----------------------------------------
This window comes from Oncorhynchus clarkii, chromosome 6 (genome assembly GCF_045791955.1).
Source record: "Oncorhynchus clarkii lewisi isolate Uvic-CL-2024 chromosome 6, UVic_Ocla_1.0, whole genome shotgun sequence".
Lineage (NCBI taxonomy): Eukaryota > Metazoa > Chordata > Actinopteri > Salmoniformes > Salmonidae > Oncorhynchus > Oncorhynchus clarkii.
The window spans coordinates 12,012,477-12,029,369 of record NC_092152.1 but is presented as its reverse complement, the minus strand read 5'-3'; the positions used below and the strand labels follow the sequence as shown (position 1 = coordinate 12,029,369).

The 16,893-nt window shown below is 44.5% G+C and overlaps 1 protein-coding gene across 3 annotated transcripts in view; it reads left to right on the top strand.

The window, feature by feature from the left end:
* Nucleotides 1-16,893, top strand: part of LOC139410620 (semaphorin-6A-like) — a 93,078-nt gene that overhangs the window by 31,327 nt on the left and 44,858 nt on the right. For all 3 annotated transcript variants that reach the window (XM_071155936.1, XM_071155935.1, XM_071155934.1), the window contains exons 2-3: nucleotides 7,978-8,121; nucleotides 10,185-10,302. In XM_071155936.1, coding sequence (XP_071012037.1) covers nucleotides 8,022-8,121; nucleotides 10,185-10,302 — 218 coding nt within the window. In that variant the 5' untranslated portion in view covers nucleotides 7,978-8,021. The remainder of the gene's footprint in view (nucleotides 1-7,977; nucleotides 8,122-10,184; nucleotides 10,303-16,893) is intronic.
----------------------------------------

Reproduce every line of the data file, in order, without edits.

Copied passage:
This window comes from Oncorhynchus clarkii, chromosome 6 (genome assembly GCF_045791955.1).
Source record: "Oncorhynchus clarkii lewisi isolate Uvic-CL-2024 chromosome 6, UVic_Ocla_1.0, whole genome shotgun sequence".
Lineage (NCBI taxonomy): Eukaryota > Metazoa > Chordata > Actinopteri > Salmoniformes > Salmonidae > Oncorhynchus > Oncorhynchus clarkii.
The window spans coordinates 12,012,477-12,029,369 of record NC_092152.1 but is presented as its reverse complement, the minus strand read 5'-3'; the positions used below and the strand labels follow the sequence as shown (position 1 = coordinate 12,029,369).

The 16,893-nt window shown below is 44.5% G+C and overlaps 1 protein-coding gene across 3 annotated transcripts in view; it reads left to right on the top strand.

The window, feature by feature from the left end:
* Nucleotides 1-16,893, top strand: part of LOC139410620 (semaphorin-6A-like) — a 93,078-nt gene that overhangs the window by 31,327 nt on the left and 44,858 nt on the right. For all 3 annotated transcript variants that reach the window (XM_071155936.1, XM_071155935.1, XM_071155934.1), the window contains exons 2-3: nucleotides 7,978-8,121; nucleotides 10,185-10,302. In XM_071155936.1, coding sequence (XP_071012037.1) covers nucleotides 8,022-8,121; nucleotides 10,185-10,302 — 218 coding nt within the window. In that variant the 5' untranslated portion in view covers nucleotides 7,978-8,021. The remainder of the gene's footprint in view (nucleotides 1-7,977; nucleotides 8,122-10,184; nucleotides 10,303-16,893) is intronic.